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DiMeN Doctoral Training Partnership: A combined experimental and computational approach to understand spatial ordering of cell lineages within tissues.

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  • Full or part time
    Dr N Akhtar
    Dr A Fletcher
    Prof S Winder
  • Application Deadline
    No more applications being accepted
  • Competition Funded PhD Project (European/UK Students Only)
    Competition Funded PhD Project (European/UK Students Only)

Project Description

Mammary gland epithelium is spatially ordered as a bilayer of inner secretory luminal epithelia and outer myoepithelia bordering a laminin-rich basement membrane (BM). However, a key unanswered question in biology is how different cell lineages self-organize into their positions. Understanding this is of central importance because correct concentric arrangement of cells within tissues is crucial for normal tissue function and failure to organize properly might contribute to architectural defects associated with cancer. Myoepithelia contribute significantly to BM deposition and are frequently absent from the outer edge of advanced breast tumours.

Integrins and dystroglycans are transmembrane receptors that detect the BM on the outside of cells and link to actin-myosin networks inside cells. Myoepithelia express higher levels of integrins and dystroglycans compared to luminal cells, which might act as a driving force to position these cells to the outside. This project will test the hypothesis that cell-BM affinity facilitates self-organisation within tissues.

The project will use an interdisciplinary approach, combining experimental and computational techniques to address whether altering different integrin levels in either mammary cell lineage alters cell positioning and thereby tissue structure. Cre-Lox technology will be used to analyse the consequences of lineage-specific β1-integrin removal on cell positioning and cell division axis orientation in mammary gland tissue in vivo. In parallel, cutting edge primary co-culture organoids of myoepithelial and luminal cells that mimic in vivo tissues will be used to deconstruct the mechanism. The project will utilize various genetic manipulation tools including lentiviral expression and shRNA, Cre-Lox technology, 4D live imaging of distinct GFP labeled cell lineages and immunofluorescence staining with 3D image rendering to attain data.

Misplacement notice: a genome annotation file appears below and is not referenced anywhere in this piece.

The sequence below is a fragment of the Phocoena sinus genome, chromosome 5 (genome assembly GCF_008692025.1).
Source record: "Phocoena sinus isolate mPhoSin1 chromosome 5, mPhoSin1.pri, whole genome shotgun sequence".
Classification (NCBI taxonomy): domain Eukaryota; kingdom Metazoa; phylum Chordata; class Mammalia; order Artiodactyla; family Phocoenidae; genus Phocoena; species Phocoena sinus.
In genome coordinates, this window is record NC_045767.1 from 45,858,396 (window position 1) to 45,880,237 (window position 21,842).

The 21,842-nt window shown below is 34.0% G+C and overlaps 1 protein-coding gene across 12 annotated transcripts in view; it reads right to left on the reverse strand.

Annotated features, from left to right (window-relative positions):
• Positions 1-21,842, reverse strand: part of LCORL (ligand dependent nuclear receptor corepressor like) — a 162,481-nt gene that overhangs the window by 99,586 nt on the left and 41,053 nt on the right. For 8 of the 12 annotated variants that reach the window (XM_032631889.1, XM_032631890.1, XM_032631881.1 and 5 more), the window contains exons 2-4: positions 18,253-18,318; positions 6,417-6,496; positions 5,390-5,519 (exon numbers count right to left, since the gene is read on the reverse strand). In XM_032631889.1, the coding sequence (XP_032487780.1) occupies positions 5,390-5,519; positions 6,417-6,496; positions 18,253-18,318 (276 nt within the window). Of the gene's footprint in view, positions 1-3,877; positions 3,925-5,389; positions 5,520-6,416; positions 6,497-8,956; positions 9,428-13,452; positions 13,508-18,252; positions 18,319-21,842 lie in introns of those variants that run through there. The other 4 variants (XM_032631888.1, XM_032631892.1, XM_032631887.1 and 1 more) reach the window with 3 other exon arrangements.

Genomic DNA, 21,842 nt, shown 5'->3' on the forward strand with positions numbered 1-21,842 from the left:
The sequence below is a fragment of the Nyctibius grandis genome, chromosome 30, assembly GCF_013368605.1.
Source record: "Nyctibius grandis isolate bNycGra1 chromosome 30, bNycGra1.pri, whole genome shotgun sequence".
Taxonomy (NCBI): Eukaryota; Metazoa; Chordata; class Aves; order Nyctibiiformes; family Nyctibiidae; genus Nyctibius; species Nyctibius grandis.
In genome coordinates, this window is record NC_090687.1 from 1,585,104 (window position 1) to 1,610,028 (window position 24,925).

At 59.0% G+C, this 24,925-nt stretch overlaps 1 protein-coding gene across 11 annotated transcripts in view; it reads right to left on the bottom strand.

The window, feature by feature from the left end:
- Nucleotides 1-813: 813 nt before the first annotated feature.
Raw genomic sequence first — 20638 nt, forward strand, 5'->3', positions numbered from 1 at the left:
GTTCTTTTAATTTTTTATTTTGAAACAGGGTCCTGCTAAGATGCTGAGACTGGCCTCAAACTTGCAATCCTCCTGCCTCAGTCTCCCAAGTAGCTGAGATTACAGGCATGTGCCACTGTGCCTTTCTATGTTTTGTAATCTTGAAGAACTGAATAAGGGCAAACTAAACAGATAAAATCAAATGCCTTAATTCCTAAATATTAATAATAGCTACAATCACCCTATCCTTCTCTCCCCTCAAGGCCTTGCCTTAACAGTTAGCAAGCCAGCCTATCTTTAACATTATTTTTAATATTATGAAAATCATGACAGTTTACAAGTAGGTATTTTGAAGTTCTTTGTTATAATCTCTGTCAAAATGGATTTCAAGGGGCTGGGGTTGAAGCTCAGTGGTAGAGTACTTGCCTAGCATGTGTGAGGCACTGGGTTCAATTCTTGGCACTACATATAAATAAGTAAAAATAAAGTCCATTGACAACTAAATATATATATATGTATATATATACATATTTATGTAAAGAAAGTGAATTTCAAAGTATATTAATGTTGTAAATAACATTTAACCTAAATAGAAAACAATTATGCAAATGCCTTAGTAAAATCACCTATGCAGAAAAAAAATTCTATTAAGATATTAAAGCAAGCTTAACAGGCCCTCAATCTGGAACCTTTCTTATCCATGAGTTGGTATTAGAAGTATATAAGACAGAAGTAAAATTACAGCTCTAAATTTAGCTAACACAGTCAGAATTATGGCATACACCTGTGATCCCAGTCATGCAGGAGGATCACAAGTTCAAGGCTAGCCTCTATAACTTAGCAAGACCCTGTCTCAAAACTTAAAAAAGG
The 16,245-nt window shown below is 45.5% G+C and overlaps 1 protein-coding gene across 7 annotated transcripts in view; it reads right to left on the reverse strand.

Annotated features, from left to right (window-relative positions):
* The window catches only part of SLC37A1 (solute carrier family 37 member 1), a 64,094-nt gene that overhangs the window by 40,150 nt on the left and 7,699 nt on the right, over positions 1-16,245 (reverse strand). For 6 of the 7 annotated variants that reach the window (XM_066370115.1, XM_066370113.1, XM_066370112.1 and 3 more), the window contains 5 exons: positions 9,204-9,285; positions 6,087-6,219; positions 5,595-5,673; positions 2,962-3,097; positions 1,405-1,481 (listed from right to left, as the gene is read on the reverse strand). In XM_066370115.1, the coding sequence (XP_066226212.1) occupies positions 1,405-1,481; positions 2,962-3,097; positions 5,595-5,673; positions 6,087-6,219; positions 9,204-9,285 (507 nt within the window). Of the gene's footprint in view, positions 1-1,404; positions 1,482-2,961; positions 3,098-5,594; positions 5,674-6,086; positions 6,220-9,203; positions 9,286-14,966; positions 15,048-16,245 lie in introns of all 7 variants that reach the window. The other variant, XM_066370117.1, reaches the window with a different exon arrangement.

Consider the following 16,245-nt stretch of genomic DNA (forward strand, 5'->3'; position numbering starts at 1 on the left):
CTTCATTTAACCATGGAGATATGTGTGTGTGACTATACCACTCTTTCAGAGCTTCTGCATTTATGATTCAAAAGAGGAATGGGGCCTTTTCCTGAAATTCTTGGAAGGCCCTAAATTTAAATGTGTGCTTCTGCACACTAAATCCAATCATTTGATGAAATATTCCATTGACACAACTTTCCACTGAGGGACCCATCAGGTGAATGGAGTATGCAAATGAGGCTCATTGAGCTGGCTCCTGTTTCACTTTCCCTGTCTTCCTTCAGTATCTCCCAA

Computational modelling of co-culture organoid growth in the wildtype and perturbed settings will be used to assess the integrin/dystroglycan-specific relative adhesion between myoepithelial and luminal cells and the BM.
The project will suit a biologist with a strong interest in mathematical modelling. Candidates should have, or expect to achieve a minimum of 2:1 Honours degree (or equivalent) in Biological Sciences or related discipline.

Informal enquiries can be made to Dr Nasreen Akhtar ([Email Address Removed]).

Funding Notes

This studentship is part of the MRC Discovery Medicine North (DiMeN) partnership and is funded for 3.5 years. Including the following financial support:
Tax-free maintenance grant at the national UK Research Council rate
Full payment of tuition fees at the standard UK/EU rate
Research training support grant (RTSG)
Travel allowance for attendance at UK and international meetings
Opportunity to apply for Flexible Funds for further training and development
Please carefully read eligibility requirements and how to apply on our website, then use the link on this page to submit an application:

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